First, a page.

-- Air Force Maj. Leonard J. Kosinski, who distinguished himself as an operations officer with the 437th Airlift Wing, Charleston Air Force Base, S.C. He led a diverse group of more than 200 officers, enlisted personnel, and civilians through 11 major operational activities supporting the wing’s C-17A Globemaster III airlift mission. His leadership enabled 1,100 crewmembers to accomplish the missions of combat and humanitarian airlift and airdrop throughout the world.

-- Army National Guard Staff Sgt. Bernie H. Lagasca III, who distinguished himself as a paralegal in the California Army National Guard. He consistently provided positive representation of Asian Americans and Pacific Islanders as well as other ethnic groups, both within and beyond the California Army National Guard. He demonstrated excellence in individual achievement and became a valuable asset to the Office of the Staff Judge Advocate by providing legal assistance to the office, as well as to countless soldiers who request legal assistance.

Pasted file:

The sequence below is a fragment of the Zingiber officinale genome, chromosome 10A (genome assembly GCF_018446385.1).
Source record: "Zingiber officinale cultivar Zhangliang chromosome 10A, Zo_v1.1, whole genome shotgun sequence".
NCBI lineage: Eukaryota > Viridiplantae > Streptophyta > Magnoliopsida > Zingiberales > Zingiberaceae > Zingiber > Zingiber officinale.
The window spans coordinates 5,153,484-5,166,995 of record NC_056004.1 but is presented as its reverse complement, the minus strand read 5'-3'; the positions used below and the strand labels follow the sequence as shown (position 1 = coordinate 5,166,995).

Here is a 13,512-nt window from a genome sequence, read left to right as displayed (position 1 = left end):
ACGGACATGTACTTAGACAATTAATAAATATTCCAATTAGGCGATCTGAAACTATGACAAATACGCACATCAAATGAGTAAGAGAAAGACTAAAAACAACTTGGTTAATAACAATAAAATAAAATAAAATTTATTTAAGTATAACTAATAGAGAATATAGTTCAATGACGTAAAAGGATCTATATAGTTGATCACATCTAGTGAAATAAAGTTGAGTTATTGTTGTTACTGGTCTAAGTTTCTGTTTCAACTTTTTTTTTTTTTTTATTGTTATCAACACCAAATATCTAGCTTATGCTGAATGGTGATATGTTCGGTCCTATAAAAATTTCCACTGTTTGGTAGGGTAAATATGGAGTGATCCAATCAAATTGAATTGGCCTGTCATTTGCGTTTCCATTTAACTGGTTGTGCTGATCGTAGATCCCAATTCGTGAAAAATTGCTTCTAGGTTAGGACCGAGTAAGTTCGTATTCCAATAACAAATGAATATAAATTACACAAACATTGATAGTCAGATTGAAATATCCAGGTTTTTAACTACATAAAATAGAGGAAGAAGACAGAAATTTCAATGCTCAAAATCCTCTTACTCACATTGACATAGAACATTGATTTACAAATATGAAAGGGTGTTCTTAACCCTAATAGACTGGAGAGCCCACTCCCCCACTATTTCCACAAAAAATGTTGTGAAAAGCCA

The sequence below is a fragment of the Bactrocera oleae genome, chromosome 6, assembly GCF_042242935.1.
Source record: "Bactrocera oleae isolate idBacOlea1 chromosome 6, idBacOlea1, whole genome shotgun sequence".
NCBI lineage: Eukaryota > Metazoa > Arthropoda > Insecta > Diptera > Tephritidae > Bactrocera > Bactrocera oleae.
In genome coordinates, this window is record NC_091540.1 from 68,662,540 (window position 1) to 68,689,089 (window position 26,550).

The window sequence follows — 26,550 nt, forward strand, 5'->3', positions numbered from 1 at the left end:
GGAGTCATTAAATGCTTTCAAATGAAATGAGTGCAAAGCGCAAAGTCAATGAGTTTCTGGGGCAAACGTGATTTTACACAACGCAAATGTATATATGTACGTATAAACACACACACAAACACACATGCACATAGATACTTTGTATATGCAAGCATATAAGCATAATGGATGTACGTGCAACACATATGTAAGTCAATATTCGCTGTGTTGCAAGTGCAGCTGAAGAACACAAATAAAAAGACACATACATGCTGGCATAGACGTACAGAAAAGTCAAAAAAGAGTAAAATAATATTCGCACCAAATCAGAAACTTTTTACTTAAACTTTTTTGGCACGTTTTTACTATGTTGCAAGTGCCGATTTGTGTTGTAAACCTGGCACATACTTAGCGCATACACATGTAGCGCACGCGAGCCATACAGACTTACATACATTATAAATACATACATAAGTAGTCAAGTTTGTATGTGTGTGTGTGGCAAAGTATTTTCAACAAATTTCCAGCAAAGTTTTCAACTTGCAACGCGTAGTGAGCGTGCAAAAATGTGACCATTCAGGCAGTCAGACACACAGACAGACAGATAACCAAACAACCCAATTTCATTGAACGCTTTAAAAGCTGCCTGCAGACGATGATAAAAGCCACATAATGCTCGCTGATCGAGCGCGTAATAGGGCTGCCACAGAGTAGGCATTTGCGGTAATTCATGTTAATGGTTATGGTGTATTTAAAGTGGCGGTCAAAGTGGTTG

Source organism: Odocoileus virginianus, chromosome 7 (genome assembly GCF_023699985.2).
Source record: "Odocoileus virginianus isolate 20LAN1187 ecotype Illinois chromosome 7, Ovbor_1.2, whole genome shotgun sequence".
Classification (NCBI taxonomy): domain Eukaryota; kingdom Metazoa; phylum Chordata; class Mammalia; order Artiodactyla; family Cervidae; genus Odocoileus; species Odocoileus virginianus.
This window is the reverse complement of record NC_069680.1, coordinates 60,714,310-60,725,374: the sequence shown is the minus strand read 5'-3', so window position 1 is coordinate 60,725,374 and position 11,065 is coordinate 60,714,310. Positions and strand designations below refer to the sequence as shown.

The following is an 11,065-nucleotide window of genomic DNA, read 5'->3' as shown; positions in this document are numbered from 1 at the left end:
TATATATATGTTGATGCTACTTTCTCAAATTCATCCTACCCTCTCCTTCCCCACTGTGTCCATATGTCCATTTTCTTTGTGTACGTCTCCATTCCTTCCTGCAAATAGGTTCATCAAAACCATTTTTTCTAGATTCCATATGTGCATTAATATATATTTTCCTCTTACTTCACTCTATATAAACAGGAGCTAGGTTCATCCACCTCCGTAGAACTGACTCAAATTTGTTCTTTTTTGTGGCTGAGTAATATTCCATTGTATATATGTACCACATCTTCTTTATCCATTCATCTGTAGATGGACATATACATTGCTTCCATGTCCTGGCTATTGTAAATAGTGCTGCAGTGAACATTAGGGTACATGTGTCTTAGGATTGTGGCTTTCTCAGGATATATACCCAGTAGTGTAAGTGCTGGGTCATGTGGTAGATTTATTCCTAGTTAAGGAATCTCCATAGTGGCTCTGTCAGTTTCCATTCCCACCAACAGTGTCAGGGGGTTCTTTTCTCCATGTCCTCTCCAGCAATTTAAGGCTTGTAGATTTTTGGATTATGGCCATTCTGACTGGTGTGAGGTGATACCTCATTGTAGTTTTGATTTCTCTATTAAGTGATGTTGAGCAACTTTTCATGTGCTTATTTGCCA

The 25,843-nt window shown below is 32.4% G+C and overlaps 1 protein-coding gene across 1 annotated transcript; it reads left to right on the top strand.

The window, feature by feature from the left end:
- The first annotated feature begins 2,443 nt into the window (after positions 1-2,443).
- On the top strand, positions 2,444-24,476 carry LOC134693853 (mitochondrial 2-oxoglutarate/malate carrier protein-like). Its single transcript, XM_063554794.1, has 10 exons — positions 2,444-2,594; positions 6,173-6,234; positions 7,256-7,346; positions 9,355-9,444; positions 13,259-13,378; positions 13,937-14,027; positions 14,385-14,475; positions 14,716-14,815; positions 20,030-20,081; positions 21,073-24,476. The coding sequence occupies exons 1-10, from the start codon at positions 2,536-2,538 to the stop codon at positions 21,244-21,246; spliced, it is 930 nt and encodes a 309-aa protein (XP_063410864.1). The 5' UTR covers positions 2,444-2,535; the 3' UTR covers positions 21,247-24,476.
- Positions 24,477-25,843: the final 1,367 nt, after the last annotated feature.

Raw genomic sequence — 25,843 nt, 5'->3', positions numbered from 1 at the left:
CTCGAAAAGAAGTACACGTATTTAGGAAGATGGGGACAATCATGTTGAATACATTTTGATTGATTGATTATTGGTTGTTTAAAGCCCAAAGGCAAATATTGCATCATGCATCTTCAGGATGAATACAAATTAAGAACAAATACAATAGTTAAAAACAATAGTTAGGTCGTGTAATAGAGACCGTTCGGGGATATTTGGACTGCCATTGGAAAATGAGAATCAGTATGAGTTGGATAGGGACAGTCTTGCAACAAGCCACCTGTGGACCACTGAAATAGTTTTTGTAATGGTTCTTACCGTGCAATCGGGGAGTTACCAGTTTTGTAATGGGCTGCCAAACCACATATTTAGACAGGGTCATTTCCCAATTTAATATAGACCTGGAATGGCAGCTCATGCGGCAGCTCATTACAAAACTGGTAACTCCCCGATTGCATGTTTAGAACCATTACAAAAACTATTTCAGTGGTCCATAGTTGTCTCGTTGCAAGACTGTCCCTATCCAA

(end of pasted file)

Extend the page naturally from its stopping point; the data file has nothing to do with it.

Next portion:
-- Air National Guard Maj. Anni Mu Loeb, who distinguished herself as executive officer for the director of the California Air National Guard’s Joint Staff and the 162nd Combat Communications Group. As a committee member for the Asian Pacific American Heritage Month ceremony, Loeb excelled in supporting initiatives that created a positive focus on cultural awareness to enhance the representation of Asian Americans in the California National Guard. She contributes her talents by mentoring servicemembers and individuals in the local community.

-- Coast Guard Lt. j.g. Krysia Pohl, who distinguished herself as a waterways management officer for the Coast Guard’s Delaware Bay sector. She is a positive role model for Asian Pacific Americans. Pohl volunteered to mentor a company of recruits at Training Center Cape May, N.J. She prepared discussion notes and activities for a group of more than 60 recruits on two separate visits at which she shared insights about her experience within and outside the service. As a result, the recruits invited her to be the keynote speaker for their graduation.

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David S.C. Chu